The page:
Isolationism was the term used to describe the traditions of America’s decision to refrain from involvement or intervention in foreign wars, especially those engaged between the powers of Europe. The essential theoretical construct behind the adoption of an isolationist ideology was built upon the widespread belief that the interests and values embraced by the United States were profoundly different than those interests and values of the Europe. As far as spreading the concept of democracy, isolationism was built on the precept that it could better lead through example than military intervention. Clearly, isolationism is not the ideological centerpiece of our foreign policy that it once was.
Isolationism is usually misunderstood in terms of actually isolating the United States from the rest of the world. At no point in American political history was this the basis for the adoption and implementation of isolationism as American policy. Nor, for that matter, did isolationism hinder or impair the imperialist aims of the Monroe Doctrine or Manifest Destiny. Isolationism, in fact, was almost completely aimed toward keeping America out of the historical series of European wars. On the other hand, the Americas and even the Orient became fair game for ideological intervention, especially following the election of William McKinley and the ascension of Theodore Roosevelt following McKinley’s assassination.
The foundation of American isolation was poured during the early colonial era by the settlers who carved out a new home for themselves to escape the persecutions of the European powers. From practically the moment of landing at Plymouth Rock there was an implicit assumption hope that this New World would be the place to start fresh and toss off the shackles of European failure. The Atlantic Ocean was viewed as a concrete example of the symbolic expanse separating America from the mother continent. The overriding central component of this separation from Europe had to do with moral transgressions perceived or otherwise. Freedom from the religious dogma and demagoguery entrenched in the psyche of Europe was at the forefront of the hope for America to be a place unencumbered by historical ties a continent fervently believed to have lost its way.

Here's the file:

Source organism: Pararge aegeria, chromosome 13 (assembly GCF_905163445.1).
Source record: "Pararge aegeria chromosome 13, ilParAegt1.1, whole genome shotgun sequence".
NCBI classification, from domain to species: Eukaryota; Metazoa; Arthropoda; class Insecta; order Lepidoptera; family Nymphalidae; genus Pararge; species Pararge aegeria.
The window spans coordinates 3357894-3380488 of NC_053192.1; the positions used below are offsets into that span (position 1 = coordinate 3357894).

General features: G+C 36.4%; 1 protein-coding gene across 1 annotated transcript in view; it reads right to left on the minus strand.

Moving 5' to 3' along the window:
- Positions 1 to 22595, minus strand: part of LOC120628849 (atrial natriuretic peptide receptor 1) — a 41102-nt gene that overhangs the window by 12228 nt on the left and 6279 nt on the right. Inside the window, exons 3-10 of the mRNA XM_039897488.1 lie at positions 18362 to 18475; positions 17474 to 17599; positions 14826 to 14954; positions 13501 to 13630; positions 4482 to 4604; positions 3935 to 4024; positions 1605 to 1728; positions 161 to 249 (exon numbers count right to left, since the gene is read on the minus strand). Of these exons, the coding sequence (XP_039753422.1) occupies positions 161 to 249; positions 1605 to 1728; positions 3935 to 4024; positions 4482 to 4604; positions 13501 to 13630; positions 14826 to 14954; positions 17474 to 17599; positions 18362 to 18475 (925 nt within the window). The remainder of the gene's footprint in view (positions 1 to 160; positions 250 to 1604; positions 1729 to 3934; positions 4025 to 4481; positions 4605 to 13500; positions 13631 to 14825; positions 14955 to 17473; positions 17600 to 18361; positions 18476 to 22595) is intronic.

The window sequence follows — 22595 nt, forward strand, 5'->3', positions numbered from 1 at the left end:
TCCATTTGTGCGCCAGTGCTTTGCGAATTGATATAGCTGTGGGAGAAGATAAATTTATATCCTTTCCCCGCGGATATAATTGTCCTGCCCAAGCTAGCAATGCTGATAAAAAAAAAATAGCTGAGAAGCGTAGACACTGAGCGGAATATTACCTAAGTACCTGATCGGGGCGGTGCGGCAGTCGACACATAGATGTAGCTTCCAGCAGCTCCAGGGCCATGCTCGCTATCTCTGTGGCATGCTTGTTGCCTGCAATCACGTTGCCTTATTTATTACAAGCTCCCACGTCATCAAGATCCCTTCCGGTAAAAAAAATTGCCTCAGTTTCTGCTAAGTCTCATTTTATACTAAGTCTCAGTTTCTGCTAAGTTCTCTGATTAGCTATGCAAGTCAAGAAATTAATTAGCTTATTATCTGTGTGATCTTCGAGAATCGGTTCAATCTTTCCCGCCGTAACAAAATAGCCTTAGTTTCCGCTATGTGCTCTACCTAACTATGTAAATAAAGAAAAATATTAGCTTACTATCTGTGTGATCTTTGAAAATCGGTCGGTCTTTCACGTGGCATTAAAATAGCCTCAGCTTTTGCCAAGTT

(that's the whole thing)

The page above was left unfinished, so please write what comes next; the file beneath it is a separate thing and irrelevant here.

It would be George Washington in his Farewell Address who would be the chief spokesman behind the traditions of American isolationism. In that address Washington explicitly noted that the European powers had primary interests that were not shared by America and he went on to advise future leaders to avoid the trap of falling into a permanent alliances with any European power.
Over the course of the next two centuries American isolationism has had to adapt to the changes in geopolitics and the expansion of the global economy. Perhaps there is no real place for Washington style isolationism, but the oppositional view that has become the tradition over the last hundred years is clearly not the answer, either. Time will only tell if the abject failure of the Bush policy of economic interventionism will stir a necessary reassessment of the wisdom of rejecting every single principle adopted by the founding fathers. Embracing a new 21st century style of isolationism is not the same thing as protectionism or not addressing the problems of the world. A new sense of isolationism would actually protect our own interests against the selfish interests of leaders who take their election as a charge to defend the rights and narrow interests of the owners of big industry who have contributed the most to their campaigns.
Understanding the American Past: American History and Its Interpretation by Edward N. Saveth; 1965
Manifest Destiny: A Study of Nationalist Expansionism in American History by Albert K. Weinberg; 1935